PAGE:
Vital medicine to treat people badly injured in a devastating earthquake will run out in a week, according to a Peterborough charity with a hospital in Nepal.
Shovakhar Kandel, country leader for the Leprosy Mission Nepal, says aid is desperately needed after the 7.8-magnitude earthquake hit the country on Saturday and has so far left 4,000 people dead.
Mr Kandel, who is today (Tuesday, April 28) on the final part of his two-day trip to Peterborough, where the Leprosy Mission is based in Goldhay Way, Orton Goldhay, says people are flocking to the charity’s hospital near Kathmandu.
Mr Kandel is relieved that his family are safe following the earthquake, but his thoughts are focused on making sure that those who are less fortunate receive urgent care.
He said: “The situation is very bad. People are traumatised. It’s badly affected the nation.
“There’s no electricity, no proper supplies and there is a shortage of medicine and bandages. They will run out in a week’s time.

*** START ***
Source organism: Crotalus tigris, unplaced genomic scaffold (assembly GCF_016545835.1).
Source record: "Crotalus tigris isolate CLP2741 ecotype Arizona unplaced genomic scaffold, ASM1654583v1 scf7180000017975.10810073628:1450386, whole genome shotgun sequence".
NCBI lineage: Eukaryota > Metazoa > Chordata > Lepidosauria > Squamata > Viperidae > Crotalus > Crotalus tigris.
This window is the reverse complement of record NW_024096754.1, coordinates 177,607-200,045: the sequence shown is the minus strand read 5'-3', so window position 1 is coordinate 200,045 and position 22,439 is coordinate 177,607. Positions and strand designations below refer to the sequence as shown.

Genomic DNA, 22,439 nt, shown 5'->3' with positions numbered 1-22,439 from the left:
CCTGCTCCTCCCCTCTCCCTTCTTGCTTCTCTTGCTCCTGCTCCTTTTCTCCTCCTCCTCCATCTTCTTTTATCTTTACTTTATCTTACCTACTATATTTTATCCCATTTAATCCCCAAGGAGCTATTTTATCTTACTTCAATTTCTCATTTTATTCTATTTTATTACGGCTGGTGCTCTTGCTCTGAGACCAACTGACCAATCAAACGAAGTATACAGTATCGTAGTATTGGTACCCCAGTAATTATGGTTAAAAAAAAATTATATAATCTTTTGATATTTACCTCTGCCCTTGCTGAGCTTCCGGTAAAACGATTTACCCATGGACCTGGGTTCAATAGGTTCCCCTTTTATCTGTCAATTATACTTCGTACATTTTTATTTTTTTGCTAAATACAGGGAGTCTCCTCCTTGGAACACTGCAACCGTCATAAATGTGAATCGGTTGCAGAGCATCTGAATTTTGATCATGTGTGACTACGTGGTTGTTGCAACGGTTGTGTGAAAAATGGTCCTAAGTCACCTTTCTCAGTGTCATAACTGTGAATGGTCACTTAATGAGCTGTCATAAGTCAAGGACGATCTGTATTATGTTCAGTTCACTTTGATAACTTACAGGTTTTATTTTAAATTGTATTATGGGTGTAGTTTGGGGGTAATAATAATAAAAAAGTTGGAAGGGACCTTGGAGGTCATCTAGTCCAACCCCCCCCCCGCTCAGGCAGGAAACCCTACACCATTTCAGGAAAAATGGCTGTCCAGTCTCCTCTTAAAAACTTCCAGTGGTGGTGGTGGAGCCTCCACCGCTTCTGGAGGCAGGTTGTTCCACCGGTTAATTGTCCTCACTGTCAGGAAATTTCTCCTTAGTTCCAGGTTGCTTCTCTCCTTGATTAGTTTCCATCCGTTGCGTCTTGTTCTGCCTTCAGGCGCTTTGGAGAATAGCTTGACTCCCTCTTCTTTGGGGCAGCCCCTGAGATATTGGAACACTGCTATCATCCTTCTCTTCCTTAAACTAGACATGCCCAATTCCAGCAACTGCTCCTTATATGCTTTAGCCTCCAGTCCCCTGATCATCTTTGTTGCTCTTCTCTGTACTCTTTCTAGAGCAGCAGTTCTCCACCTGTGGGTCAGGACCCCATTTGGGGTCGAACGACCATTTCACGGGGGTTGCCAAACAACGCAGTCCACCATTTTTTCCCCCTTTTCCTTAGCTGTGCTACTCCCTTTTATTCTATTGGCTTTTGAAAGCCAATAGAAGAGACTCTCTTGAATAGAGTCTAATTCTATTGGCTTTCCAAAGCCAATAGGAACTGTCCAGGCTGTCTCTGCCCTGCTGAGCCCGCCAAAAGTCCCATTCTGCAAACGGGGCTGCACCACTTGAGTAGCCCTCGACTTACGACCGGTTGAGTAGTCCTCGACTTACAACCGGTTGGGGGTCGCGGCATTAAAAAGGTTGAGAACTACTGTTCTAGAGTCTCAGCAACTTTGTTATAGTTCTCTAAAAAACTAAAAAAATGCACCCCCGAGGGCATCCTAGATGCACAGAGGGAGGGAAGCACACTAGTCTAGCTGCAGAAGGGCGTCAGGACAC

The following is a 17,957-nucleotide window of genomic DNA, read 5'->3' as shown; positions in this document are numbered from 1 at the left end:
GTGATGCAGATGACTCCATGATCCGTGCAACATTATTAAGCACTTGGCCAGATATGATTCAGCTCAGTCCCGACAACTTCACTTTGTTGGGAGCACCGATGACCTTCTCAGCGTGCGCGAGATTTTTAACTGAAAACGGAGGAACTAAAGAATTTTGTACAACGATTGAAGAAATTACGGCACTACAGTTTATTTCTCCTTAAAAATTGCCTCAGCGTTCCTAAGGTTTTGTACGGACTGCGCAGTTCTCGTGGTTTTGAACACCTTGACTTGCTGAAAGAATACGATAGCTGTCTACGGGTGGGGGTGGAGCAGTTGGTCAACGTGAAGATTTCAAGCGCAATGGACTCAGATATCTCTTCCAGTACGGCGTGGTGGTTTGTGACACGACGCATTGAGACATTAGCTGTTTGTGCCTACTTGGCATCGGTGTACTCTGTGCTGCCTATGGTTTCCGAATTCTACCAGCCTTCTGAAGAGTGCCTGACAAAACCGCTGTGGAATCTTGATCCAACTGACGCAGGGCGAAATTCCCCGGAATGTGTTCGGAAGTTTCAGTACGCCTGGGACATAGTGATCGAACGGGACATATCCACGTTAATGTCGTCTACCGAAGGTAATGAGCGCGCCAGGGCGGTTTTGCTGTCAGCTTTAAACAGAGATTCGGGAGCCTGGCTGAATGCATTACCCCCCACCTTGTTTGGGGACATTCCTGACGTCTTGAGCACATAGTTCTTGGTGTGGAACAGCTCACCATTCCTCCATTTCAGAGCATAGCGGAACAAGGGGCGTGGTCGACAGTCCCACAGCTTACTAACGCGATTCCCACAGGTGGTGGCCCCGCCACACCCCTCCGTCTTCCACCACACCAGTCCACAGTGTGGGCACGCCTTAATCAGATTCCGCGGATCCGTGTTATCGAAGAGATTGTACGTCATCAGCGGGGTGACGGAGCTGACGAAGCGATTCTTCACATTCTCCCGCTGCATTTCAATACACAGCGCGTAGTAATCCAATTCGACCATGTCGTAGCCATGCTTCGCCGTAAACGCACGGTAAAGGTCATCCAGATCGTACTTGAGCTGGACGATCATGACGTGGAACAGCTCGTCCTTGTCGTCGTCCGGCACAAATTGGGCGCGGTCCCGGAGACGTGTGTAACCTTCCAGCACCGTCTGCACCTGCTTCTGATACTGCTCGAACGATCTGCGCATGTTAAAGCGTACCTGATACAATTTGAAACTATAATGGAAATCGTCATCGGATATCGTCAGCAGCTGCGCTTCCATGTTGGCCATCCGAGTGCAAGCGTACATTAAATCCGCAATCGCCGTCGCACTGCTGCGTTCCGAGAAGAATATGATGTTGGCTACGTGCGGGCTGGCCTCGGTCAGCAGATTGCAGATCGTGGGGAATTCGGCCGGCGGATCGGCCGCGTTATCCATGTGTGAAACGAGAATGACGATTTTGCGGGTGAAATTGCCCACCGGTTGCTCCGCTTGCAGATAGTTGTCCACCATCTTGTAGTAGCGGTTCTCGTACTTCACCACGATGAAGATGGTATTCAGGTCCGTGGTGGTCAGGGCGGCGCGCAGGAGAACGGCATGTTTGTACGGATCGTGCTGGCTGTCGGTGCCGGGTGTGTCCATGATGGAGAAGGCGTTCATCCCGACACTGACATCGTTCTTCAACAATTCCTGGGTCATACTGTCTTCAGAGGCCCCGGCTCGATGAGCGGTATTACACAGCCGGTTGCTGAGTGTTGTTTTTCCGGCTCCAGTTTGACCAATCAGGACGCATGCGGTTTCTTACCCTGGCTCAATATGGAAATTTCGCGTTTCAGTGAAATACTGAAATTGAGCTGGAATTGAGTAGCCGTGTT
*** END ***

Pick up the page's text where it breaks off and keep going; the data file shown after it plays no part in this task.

“The hospital is full but rescue teams are coming in so people will get basic things such as food.
“There is no other hospital nearby so we have set up a tent on the open ground. Staff are really busy providing medical treatment.
“The team is going out to villages where the most damage is to see if people need treatment.
“We have already treated 100 people directly affected and we now treat more than 200 people every day.”
Mr Kandel was in Jersey speaking at a church when he heard what was happening in his home country.
He added: “I could not believe that it had happened. When I heard that it was serious I began getting worried.
“My family are terrified but are safe and well. The area where they live was badly hit.
“I was due to go back on May 11 but I’m trying to go back on Saturday.”
To donate, visit the Leprosy Mission website.